One telling theme throughout the book is the very non-traditional way today’s women handle traditional responsibilities. Many are single moms. They juggle careers, childcare, long hours and long commutes.
Vincent’s own grueling tour schedule includes 300 days on the road and three-hour autograph sessions before and after her live performances. While she took her two daughters on the bus with her in the beginning, once they entered school, her manager-husband, Herb Sandker, decided to stay home so she could continue touring. “What an incredible man,” she said. “He allows me to travel on a bus with five guys. That’s a very strong and trusting man.”
Of course, he does do things a little differently. Once, when running late and unable to get a comb through their first grader’s hair, he dealt with the situation in what Vincent describes as a “functional guy” way.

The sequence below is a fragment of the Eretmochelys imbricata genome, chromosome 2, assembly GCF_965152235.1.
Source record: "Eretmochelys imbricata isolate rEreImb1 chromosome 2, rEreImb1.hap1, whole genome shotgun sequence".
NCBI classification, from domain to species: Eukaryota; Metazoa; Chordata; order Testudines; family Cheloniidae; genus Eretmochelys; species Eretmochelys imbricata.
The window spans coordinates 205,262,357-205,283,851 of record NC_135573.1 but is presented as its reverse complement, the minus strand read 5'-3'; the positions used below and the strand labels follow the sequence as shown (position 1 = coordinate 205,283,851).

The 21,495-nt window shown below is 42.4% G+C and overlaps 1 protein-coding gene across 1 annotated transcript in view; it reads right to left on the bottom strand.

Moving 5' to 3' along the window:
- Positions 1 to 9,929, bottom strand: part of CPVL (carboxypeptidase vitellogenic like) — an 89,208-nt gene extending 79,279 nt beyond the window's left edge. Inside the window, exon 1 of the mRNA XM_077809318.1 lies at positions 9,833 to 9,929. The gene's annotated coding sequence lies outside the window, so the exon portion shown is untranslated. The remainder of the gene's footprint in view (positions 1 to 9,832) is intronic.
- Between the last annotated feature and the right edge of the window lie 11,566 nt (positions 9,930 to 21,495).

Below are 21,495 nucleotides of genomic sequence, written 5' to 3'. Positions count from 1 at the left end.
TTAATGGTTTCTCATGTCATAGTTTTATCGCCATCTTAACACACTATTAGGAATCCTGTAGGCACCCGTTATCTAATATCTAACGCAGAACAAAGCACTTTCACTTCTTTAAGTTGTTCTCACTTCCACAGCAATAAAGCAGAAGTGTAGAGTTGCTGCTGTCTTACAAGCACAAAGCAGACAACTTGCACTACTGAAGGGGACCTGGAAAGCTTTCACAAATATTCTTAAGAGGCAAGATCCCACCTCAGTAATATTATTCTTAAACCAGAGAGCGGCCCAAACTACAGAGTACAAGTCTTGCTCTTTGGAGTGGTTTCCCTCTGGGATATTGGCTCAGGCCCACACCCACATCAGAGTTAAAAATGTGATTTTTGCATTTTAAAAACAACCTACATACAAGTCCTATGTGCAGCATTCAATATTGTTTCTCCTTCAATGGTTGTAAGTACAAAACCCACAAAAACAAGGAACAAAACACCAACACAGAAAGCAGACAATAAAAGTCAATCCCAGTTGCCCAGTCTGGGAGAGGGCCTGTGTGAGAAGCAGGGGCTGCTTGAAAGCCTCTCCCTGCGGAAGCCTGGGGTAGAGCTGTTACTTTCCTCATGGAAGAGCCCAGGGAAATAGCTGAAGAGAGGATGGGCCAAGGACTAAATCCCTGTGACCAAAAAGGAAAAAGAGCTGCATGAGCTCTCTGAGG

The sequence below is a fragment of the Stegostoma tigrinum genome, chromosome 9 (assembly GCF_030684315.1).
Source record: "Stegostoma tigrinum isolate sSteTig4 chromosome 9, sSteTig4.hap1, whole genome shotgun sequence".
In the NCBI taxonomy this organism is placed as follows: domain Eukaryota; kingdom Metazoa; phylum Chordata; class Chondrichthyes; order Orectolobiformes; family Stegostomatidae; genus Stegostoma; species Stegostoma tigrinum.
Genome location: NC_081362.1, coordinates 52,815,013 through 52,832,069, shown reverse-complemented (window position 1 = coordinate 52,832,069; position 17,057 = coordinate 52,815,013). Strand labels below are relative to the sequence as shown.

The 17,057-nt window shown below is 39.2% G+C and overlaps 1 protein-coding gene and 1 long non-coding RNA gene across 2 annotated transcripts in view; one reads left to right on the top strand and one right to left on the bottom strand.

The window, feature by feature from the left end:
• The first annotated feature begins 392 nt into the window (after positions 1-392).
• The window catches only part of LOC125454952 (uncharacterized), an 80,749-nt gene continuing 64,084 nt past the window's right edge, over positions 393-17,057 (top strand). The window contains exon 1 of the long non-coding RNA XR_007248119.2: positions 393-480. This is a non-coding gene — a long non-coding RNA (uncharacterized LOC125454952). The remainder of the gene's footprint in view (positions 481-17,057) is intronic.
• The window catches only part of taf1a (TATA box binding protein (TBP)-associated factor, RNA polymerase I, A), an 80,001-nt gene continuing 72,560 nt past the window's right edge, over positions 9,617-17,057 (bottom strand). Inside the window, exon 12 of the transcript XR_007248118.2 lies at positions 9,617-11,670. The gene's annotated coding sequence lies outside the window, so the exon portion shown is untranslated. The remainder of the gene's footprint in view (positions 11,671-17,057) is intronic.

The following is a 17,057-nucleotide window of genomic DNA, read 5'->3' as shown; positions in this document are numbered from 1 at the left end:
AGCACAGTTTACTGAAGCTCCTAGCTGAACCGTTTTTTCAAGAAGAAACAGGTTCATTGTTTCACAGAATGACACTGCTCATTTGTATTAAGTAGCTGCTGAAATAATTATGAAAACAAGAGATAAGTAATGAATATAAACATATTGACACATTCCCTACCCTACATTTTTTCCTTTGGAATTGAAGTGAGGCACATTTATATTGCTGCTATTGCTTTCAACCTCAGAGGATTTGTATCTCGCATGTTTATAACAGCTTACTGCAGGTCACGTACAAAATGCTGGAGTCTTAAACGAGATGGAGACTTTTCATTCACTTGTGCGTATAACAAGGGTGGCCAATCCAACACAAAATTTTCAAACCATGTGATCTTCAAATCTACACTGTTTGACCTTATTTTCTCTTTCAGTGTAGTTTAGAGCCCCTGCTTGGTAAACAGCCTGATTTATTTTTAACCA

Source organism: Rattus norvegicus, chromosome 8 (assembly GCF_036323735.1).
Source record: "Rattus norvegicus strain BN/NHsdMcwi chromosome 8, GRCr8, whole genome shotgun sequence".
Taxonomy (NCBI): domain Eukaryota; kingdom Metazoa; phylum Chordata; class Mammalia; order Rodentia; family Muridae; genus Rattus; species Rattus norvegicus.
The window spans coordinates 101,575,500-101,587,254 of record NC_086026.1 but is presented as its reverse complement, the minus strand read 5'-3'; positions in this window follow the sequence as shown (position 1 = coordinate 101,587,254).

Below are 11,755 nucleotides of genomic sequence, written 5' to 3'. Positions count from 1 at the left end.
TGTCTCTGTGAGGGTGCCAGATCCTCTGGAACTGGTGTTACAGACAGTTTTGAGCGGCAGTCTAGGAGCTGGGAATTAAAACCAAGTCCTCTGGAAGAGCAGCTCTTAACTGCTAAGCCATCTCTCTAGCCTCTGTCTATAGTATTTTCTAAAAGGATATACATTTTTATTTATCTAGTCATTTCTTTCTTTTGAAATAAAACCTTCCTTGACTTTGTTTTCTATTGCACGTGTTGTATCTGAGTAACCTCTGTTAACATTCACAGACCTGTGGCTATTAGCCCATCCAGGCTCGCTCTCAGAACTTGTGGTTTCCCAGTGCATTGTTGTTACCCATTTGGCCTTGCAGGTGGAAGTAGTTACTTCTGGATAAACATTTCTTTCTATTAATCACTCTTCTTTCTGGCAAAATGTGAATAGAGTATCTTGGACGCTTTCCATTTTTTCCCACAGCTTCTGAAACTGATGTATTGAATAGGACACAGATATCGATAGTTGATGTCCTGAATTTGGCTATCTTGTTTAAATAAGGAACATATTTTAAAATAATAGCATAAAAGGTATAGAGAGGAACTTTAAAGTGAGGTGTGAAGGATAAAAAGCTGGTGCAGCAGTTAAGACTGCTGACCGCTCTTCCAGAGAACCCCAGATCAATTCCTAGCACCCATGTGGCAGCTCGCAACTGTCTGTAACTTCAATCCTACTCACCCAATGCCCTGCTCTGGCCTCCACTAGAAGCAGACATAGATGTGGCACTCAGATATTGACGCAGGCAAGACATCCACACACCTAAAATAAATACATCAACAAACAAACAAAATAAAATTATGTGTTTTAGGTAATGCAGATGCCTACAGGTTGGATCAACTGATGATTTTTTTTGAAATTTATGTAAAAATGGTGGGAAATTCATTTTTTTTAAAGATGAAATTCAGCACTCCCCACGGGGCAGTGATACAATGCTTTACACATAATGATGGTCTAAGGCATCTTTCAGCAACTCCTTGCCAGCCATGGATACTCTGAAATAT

“He put her in the bathtub, grabs a whole handful of hair and took the scissors and just cut off her hair!” she said. “These beautiful long ringlets! I came home and said ’Wow, that’s way better, Dad. No tangles.'”
Not all of the images in the book portray women in non-conventional careers or situations. A Day in the Life of the American Woman features a stay-at-home mom, a daycare worker and a group of middle-aged ladies in red hats. The point is that today’s American woman cannot even be defined by words like “traditional” or “non-traditional” anymore. Vincent said, “I’m thankful that women have the opportunity to do all of these things.”
A Day in the Life of the American Woman is, as the authors put it, “a testimony to the energy, ingenuity, determination, bravery and tenderness that make us a unique breed.” While all of the women featured in the book are attractive, they are not the eight supermodels that perpetually grace the covers of magazines. They are sometimes overweight, sometimes over 40 — or even 50 or 60 — and they are very, very real.
Perhaps the definitive phrase is the subtitle of the book: How We See Ourselves. How we see ourselves is not through the lens of someone else’s hopelessly narrow and limiting idea of female perfection. How we see ourselves is much more beautiful than that. As is Vincent.